The Specification Language

In Quickstrom, the behavior of a web application is described in a specification language. It’s a propositional temporal logic and functional language, heavily inspired by TLA+ and LTL, most notably adding web-specific operators. The specification language of Quickstrom is based on PureScript.

Like in TLA+, specifications in Quickstrom are based on state machines. A behavior is a finite sequence of states. A step is a tuple of two successive states in a behavior. A specification describes valid behaviors of a web application in terms of valid states and transitions between states.

As in regular PureScript, every expression evaluates to a value. A proposition is a boolean expression in a specification, evaluating to either true or false. A specification that accepts any behavior could therefore be:

module Spec where

proposition = true

... -- more definitions, explained further down

To define a useful specification, though, we need to perform queries and describe how things change over time (using temporal operators).


Quickstrom provides two ways of querying the DOM in your specification:

  • queryAll

  • queryOne

Both take a CSS selector and a record of element state specifiers, e.g. attributes or properties that you’re interested in.

For example, the following query finds all buttons, including their text contents and disabled flags:

myButtons = queryAll "button" { textContent, disabled }

The type of the above expression is:

Array { textContent :: String, disabled :: Boolean }

You can use regular PureScript function to map, filter, or whatever you’d like, on the array of button records.

In contrast to queryAll returning an Array, queryOne returns a Maybe.

Temporal Operators

In Quickstrom specifications, there are three core temporal operators:

  • next :: forall a. a -> a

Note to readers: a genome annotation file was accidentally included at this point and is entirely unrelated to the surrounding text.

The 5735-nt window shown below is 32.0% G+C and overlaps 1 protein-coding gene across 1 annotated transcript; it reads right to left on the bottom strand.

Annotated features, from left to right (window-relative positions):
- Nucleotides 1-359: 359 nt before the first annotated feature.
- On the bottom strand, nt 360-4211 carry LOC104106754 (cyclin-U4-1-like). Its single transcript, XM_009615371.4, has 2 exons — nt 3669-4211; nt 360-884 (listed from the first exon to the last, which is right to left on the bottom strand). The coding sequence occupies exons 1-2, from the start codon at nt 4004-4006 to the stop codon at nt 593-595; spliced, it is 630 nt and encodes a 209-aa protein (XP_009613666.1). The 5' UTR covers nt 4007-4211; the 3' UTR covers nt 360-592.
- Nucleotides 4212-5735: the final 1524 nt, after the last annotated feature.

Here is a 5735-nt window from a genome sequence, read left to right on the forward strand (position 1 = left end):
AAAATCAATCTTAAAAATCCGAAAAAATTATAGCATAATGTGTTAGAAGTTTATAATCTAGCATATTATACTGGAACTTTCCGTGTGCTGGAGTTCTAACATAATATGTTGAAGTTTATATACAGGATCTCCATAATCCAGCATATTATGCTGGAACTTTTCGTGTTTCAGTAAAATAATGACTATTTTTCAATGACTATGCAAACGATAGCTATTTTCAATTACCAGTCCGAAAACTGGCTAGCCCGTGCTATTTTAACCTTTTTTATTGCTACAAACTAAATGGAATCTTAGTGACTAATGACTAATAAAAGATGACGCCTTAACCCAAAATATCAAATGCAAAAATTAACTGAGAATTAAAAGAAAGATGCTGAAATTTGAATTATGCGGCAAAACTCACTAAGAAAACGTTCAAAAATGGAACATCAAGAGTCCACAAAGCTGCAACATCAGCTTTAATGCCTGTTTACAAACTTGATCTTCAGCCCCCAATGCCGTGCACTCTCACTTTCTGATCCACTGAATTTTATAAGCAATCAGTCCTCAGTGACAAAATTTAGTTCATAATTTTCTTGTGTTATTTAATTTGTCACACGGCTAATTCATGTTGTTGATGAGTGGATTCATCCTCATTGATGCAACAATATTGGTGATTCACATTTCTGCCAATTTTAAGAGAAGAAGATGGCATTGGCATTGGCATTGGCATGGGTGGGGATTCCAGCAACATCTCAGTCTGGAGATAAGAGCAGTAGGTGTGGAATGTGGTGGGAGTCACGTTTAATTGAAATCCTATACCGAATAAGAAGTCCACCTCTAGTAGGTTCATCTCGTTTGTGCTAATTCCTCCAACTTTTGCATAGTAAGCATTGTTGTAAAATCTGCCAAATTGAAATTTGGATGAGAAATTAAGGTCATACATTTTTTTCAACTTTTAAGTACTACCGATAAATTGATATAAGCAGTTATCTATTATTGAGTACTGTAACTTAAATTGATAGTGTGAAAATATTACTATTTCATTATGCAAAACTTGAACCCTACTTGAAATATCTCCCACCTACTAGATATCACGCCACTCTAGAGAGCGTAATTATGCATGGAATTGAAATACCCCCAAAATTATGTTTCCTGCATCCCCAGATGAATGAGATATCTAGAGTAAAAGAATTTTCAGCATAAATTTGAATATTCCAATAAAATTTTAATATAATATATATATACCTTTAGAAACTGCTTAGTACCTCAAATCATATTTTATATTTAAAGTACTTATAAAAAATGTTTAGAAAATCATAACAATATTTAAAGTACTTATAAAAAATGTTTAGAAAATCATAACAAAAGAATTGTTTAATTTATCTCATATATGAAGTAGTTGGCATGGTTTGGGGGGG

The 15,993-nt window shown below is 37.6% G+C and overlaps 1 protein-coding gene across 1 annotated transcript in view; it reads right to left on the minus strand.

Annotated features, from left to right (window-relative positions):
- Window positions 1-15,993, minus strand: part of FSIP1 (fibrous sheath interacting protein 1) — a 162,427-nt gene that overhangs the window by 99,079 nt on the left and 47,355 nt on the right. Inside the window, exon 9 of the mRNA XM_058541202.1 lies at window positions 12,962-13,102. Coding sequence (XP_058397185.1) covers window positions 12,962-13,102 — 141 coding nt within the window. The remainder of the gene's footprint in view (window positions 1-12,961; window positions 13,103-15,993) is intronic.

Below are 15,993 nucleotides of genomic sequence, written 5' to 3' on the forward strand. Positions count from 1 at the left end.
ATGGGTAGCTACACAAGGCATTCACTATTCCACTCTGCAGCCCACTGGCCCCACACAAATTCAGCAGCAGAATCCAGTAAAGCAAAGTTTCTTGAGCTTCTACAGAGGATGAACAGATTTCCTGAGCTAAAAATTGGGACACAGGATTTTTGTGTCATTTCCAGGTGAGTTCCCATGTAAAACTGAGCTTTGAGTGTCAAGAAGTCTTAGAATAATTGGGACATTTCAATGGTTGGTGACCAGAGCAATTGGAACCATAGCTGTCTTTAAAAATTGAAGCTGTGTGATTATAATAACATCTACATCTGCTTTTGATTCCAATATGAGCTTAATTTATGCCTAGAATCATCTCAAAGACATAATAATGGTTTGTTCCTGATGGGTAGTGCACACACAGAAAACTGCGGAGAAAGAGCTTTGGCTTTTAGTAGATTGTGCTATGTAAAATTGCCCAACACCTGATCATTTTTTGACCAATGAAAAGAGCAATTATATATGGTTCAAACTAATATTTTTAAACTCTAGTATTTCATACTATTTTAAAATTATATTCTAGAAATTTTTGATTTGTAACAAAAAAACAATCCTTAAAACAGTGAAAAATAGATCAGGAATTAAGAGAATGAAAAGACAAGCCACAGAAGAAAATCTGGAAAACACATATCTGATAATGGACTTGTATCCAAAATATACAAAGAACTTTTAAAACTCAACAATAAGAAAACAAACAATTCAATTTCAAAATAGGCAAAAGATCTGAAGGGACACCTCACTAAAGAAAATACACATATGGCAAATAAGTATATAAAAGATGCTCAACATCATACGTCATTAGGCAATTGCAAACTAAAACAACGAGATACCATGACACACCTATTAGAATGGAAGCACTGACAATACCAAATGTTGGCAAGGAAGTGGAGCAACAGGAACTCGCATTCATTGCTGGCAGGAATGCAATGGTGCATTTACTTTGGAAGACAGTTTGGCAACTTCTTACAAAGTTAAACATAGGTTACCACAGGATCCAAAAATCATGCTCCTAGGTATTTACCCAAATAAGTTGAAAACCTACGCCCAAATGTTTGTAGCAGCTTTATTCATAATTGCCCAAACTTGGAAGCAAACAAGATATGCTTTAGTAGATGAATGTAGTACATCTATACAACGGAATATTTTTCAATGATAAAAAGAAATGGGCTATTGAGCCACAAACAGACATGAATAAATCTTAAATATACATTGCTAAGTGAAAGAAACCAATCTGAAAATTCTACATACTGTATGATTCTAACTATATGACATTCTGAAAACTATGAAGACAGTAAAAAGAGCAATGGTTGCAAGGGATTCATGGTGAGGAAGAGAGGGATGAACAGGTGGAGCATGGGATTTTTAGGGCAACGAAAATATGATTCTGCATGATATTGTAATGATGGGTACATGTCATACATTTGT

• always :: Boolean -> Boolean

  • until :: Boolean -> Boolean -> Boolean

They change the modality of the sub-expression, i.e. in what state of the recorded behavior it is evaluated.

There are also utility functions built on top of the temporal operators:

  • unchanged :: Eq a => a -> Boolean

Let’s go through the operators and utility functions provided by Quickstrom!


Let’s say we have the following proposition:

proposition = always (title == Just "Home")

title = map _.textContent (queryOne "h1" { textContent })

In every observed state the sub-expression must evaluate to true for the proposition to be true. In this case, the text content of the h1 must always be “Home”.


Until takes two parmeters: the prerequisite condition and the final condition. The prerequisite must hold true in all states until the final condition is true.

proposition = until (loading == Just "loading...") (title == Just "Home")

loading = map _.textContent (queryOne "loading" { textContent })
title = map _.textContent (queryOne "h1" { textContent })

In this case, we presumably load the “Home” text from somewhere else, so we wait until the loading is done, and then assert that the title must be set accordingly.